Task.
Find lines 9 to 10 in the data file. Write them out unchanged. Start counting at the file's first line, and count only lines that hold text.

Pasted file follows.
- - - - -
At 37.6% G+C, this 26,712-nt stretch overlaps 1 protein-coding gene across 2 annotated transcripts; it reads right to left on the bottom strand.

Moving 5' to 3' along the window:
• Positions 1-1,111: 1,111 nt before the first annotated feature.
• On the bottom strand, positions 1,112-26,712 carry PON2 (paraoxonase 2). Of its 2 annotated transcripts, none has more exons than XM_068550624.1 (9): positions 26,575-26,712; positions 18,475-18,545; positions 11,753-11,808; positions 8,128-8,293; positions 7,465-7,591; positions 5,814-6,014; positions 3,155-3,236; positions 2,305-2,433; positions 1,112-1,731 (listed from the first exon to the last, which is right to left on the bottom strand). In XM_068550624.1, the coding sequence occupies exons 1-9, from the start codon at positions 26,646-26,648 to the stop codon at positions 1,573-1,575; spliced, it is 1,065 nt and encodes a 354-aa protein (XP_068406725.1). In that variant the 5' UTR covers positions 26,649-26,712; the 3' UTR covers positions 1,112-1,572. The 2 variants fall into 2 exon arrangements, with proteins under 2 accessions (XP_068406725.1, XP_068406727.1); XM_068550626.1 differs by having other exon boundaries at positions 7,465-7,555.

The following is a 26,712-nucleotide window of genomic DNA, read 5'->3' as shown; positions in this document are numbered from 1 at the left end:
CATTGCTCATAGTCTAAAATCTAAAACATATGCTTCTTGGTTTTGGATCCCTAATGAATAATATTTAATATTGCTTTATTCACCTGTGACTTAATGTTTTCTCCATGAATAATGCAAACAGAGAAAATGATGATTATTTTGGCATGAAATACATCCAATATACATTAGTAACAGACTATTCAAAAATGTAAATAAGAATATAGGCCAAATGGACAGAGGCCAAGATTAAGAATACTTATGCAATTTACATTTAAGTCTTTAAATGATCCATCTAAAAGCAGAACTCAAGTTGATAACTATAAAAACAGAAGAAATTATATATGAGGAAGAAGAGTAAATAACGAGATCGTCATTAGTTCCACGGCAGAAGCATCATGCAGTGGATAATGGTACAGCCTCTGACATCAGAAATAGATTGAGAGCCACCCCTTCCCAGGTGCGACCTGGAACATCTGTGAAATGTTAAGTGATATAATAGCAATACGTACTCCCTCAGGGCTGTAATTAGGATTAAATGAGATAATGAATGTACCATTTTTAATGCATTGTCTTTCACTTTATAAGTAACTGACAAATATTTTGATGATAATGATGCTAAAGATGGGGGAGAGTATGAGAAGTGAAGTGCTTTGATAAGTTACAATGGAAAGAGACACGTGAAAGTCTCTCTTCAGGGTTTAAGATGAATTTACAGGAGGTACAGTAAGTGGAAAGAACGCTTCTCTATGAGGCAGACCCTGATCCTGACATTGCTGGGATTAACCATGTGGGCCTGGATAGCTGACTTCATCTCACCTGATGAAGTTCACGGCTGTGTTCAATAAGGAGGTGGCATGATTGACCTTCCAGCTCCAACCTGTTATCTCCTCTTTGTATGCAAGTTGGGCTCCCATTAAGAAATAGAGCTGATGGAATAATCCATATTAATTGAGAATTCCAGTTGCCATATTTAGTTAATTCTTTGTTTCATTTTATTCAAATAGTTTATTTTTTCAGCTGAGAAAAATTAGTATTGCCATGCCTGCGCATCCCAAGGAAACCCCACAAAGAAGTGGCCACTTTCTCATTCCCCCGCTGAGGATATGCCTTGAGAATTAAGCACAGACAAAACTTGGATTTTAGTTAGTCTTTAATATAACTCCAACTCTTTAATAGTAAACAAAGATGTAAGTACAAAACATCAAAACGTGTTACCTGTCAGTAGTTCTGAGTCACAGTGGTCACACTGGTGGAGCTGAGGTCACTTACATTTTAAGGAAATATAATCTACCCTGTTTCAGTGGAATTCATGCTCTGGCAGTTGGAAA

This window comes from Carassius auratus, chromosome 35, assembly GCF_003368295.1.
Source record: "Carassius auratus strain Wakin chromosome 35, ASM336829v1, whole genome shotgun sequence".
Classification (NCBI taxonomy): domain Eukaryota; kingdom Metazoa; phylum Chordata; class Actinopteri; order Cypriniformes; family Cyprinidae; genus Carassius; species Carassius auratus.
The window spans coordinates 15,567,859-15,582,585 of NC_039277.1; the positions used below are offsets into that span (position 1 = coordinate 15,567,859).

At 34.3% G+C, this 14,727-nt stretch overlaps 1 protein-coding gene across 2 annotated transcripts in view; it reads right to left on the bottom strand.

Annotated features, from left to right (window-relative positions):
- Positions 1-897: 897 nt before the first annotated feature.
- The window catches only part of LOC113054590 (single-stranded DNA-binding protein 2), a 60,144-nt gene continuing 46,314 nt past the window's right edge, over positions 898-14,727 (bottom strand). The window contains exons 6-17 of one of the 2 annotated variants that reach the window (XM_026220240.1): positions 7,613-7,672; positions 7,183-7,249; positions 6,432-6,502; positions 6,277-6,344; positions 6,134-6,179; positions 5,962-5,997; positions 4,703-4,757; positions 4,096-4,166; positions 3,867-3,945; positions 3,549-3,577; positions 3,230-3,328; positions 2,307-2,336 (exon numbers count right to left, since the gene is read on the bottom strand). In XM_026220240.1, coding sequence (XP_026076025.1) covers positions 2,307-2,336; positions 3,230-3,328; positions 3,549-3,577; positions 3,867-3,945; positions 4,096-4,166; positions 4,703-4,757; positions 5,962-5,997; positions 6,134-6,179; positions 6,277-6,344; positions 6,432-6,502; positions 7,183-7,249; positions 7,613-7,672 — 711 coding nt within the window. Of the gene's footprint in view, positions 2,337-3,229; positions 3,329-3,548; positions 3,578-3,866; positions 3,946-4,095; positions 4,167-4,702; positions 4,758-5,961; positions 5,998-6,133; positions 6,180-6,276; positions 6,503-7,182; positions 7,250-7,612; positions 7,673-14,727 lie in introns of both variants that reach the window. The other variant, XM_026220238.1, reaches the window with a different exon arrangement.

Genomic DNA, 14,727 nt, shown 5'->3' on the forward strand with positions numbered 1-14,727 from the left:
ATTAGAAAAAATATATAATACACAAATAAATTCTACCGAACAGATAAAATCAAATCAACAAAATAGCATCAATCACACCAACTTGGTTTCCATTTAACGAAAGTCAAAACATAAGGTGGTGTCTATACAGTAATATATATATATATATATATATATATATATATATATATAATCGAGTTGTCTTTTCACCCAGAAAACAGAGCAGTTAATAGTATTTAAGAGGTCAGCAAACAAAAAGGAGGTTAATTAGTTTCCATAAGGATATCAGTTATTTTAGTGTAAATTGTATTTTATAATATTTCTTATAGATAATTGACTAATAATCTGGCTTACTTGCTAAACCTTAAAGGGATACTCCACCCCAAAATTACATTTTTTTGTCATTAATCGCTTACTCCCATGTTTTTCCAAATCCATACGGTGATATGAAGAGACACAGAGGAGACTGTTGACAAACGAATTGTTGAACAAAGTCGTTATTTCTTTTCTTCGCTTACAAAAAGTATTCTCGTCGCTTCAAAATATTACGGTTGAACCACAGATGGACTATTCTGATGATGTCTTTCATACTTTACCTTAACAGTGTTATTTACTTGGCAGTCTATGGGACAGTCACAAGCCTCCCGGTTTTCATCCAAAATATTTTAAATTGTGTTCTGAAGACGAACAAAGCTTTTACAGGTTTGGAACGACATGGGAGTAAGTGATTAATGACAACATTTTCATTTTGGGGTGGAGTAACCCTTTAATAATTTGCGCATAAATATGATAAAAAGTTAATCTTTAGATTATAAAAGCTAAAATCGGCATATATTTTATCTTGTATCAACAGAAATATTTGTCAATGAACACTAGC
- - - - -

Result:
Classification (NCBI taxonomy): domain Eukaryota; kingdom Metazoa; phylum Chordata; class Actinopteri; order Cypriniformes; family Cyprinidae; genus Carassius; species Carassius auratus.
The window spans coordinates 15,567,859-15,582,585 of NC_039277.1; the positions used below are offsets into that span (position 1 = coordinate 15,567,859).